Category Archives: Biofuel Oasis

How Novella Got Her Chickens (Groove) Back

I got my first hens in 1998. I was living in Seattle at the time, Beacon Hill, in a house we called the Hen House. Not because we had chickens. Bill and I found the remnants of an old Chinese restaurant sign, written in that funny chopsticks font, on a street corner. Being hoarders, we took the sign home and hung it on our porch awning. The word in chopstick font, cut off in the “N” area was HEN. Then I got chickens. Maybe it was a sign from the universe.

Anyway, I didn’t know anything. I remember feeding them cornmeal. Only later did I figure out they will lay more eggs if you feed them actual chicken food, specially formulated. I also built a very questionable chicken coop. This type of construction would continue until I finally figured out that carpenters/builders are worth their weight in gold, and make things look beautiful–and can make a fully functional (ie predator proof) coop.

Since that first flock, I’ve had several more, but none feel quite as special as my current flock. When I got pregnant with my daughter, I was so sick and tired, I couldn’t do anything. Including shutting the chicken coop up at night. I lost that flock to predators–raccoons? oppossoms? I don’t know. But there were feathers everywhere, and I had to face the facts: my life as a mom wasn’t going to be as easy as it was when I was single and able to do everything on the farm that needed doing.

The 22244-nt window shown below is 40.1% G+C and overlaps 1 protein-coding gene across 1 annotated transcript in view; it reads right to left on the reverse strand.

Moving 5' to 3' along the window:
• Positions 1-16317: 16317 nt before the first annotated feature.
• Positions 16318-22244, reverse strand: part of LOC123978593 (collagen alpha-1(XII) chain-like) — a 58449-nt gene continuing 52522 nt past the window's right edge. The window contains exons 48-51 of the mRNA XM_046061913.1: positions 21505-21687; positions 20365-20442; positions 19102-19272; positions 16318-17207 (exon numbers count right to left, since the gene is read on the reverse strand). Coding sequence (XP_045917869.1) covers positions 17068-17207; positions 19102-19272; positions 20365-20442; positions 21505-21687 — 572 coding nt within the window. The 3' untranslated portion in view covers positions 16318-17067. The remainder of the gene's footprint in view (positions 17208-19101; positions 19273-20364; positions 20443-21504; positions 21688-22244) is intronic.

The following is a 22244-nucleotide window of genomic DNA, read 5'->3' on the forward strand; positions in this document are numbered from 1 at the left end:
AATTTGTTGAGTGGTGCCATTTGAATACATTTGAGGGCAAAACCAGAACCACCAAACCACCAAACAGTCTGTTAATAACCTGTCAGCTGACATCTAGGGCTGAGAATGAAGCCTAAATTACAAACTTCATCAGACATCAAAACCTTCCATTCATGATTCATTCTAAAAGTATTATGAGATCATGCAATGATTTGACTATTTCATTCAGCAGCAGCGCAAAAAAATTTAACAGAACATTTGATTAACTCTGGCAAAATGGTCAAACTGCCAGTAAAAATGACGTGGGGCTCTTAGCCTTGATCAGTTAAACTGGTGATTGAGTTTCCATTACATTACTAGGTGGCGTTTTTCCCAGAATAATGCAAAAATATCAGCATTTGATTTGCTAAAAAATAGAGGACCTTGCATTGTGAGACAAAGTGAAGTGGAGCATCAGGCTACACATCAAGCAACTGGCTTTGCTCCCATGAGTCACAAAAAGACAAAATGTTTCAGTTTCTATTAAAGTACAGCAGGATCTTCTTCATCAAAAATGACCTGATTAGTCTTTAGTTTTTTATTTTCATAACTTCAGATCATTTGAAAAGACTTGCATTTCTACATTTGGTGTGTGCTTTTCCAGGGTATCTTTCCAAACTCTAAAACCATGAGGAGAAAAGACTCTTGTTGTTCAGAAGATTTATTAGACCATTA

Fast forward two years, and I have a new flock of hens. Here they are.

Some came from a friend who raised them from chicks, some came from Dare 2 Dream Farm, which sells chicks and chickens, coops, and cool t-shirts. The pullets we got from Dare 2 Dream started laying a few weeks ago! Here’s the nest o’eggs.


Note that the dark brown one is a wooden egg, which fools the girls into thinking no one (no one!) is taking their eggs. Sneaky. Post-baby (I have a toddler now, I’m told), the chickens feel so right, so good. They are easy to care for (just some feeding and cleaning). Putting them to bed, shutting their door, is part of our bedtime ritual now. Frannie says, Goodnight chickens, and helps shut the door. I know, it’s sick how sweet that is. And…eggs.


We like ours poached. Served on a small rickety table. We eat them in our pajamas. They are the Best Eggs Ever.

If you have any chicken questions, and you live in the Bay Area, I’ll be at the Biofuel Oasis’s Harvest Festival at 3pm on September 21. The BFO is having lots of fun events that day, like a honey tasting and kombucha making class. Here are the details.

Upcoming Events and Farm Tour

Well hello! Thanks for everyone who came out to Willow and my first live demonstration promoting the Essential Urban Farmer. We showed people how to build this sub-irrigation planter with repurposed plastic buckets.